Two Basic Cast On Methods, Remedied

When I first started knitting, I used to panic about what kind of cast on method to use. Now I don't panic, but I have developed preferences and experience. Until recently, I would avoid 2 particular cast on methods: the backwards loop cast on, and the long-tail cast on.

The backward loop is called the "beginner" cast on because it's so simple, and when I first started knitting everyone told me to use this method. My problem was that by the time I knitted to the end of the first row, there was huge gap of slack between stitches at the first cast on stitch (the slipknot). So I cast on one more stitch than needed, then drop the skipknot at the end. Problem solved!

My problem with the long-tail cast on is that I either overestimate the tail length and waste too much yarn, or I underestimate and have to start the whole cast on edge over again (usually multiple times). But there's a solution to this!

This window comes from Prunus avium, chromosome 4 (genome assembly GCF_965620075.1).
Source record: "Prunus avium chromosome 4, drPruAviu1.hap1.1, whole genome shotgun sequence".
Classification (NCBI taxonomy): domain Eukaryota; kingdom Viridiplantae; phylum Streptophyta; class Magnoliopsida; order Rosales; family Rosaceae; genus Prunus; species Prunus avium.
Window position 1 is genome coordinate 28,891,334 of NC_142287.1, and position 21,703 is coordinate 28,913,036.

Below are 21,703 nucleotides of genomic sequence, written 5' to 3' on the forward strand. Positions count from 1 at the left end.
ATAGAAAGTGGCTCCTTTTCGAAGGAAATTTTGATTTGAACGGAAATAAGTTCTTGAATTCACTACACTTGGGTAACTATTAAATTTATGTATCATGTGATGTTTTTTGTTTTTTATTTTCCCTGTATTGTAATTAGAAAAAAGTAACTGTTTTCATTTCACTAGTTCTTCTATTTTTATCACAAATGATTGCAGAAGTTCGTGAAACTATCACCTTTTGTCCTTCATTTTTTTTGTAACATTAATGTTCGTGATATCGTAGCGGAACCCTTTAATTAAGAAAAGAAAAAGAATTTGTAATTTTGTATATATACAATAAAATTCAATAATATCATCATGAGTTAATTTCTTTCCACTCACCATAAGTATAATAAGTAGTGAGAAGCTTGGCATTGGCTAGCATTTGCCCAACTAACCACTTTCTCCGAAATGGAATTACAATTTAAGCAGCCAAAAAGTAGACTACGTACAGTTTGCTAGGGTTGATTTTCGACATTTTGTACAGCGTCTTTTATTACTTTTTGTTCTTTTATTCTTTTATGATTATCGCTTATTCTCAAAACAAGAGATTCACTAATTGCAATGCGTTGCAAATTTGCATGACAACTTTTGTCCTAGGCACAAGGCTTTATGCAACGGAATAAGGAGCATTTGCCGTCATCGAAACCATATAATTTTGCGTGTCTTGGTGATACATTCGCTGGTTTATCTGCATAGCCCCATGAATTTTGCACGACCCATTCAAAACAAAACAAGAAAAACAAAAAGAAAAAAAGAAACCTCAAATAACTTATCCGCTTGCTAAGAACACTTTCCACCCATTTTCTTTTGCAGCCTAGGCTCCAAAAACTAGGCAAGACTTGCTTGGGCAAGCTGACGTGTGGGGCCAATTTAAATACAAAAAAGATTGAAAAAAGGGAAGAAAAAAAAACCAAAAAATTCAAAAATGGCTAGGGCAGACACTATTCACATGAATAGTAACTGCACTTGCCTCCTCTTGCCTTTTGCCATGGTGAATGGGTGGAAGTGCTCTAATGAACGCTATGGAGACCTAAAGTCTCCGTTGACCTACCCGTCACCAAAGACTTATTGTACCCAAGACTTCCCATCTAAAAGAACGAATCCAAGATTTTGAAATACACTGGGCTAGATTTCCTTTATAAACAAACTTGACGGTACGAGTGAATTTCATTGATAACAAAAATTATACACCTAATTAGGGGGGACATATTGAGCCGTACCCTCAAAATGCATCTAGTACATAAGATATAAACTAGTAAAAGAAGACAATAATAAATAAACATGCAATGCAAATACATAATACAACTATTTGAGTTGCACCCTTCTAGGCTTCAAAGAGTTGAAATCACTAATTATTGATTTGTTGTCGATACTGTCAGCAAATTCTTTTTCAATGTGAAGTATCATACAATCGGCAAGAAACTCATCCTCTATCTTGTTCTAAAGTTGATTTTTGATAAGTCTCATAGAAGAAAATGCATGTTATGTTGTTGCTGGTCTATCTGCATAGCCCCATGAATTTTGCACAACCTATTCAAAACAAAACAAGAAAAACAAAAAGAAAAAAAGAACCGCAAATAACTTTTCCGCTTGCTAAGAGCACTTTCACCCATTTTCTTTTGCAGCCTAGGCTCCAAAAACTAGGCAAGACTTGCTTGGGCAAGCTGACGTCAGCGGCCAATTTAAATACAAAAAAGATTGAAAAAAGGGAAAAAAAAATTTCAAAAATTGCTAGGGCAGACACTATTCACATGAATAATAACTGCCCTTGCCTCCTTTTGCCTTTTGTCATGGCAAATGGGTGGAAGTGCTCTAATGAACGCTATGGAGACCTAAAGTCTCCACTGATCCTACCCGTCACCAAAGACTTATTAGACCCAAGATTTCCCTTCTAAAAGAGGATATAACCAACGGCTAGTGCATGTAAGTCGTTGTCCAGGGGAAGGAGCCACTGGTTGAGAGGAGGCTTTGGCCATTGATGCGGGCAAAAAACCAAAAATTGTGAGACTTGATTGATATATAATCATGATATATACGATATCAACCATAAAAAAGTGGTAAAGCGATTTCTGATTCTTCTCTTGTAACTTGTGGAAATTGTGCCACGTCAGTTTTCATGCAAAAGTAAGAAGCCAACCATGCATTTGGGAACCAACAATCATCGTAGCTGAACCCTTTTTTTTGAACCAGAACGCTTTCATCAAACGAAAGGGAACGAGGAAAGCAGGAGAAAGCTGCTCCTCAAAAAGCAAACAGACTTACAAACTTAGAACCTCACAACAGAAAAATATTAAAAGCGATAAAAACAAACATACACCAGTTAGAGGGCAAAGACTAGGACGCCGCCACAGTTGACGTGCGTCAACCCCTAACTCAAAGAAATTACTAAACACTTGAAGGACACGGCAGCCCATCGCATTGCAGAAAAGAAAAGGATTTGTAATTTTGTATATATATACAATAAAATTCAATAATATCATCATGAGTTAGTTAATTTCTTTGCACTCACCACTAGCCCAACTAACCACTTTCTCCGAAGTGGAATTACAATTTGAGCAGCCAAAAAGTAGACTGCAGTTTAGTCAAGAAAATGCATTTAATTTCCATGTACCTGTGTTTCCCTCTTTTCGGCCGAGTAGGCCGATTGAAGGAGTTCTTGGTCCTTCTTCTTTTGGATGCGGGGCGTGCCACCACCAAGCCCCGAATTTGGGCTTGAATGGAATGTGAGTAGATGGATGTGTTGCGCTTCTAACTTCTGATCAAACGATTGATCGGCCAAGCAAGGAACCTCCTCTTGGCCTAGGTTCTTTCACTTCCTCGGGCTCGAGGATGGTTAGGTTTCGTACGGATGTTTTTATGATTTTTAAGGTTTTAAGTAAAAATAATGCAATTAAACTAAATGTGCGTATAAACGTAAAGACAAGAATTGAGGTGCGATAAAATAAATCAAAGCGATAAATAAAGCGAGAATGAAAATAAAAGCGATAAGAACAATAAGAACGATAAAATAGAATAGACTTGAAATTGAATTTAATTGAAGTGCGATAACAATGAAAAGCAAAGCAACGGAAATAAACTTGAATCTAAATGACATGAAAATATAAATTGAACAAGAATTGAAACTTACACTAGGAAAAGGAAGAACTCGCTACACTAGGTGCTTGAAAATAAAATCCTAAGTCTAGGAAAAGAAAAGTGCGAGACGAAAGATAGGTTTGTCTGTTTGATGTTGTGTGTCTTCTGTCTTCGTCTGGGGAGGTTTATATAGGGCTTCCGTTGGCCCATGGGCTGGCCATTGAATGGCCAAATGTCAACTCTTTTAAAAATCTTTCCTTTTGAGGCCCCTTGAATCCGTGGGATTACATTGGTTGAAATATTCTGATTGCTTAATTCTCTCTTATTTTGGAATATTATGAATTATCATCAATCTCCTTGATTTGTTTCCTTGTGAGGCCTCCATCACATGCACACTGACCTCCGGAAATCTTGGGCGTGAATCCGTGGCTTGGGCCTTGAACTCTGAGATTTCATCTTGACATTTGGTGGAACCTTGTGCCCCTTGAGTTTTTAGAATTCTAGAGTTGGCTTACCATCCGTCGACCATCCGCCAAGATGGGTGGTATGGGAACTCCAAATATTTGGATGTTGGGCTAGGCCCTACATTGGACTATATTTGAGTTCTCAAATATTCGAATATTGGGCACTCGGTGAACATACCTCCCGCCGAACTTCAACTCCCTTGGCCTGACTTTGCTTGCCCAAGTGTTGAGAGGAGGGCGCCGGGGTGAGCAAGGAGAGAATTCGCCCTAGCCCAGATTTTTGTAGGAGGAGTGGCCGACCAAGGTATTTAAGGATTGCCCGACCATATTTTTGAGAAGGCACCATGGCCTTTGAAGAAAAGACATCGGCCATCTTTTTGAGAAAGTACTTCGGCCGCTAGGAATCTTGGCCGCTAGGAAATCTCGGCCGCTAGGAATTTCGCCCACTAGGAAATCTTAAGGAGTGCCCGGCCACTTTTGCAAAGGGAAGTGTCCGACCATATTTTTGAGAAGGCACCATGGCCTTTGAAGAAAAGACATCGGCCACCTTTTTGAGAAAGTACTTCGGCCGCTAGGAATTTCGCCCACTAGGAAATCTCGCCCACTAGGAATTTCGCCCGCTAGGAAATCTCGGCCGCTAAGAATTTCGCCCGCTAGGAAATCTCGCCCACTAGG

I was catching up on some knitting podcasts and heard about a brilliant way to fix this problem: use both ends of the ball of yarn. I haven't found a video demonstrating this, or even much discussion online, so here's the basic theory:

1. Hold both ends as one and make a slip knot. This will be the first 2 stitches of your cast on edge.

2. Position the yarn as you normally would for long-tail cast on, with one strand around the thumb and one around the index finger. You'll want to decide whether you'll knit your item from the "inside" or "outside" yarn and put that strand around the index finger.

3. Cast on infinite stitches!

4. Snip the other strand, leaving a tail long enough to weave in.

At least I don't have to avoid these cast-on methods anymore!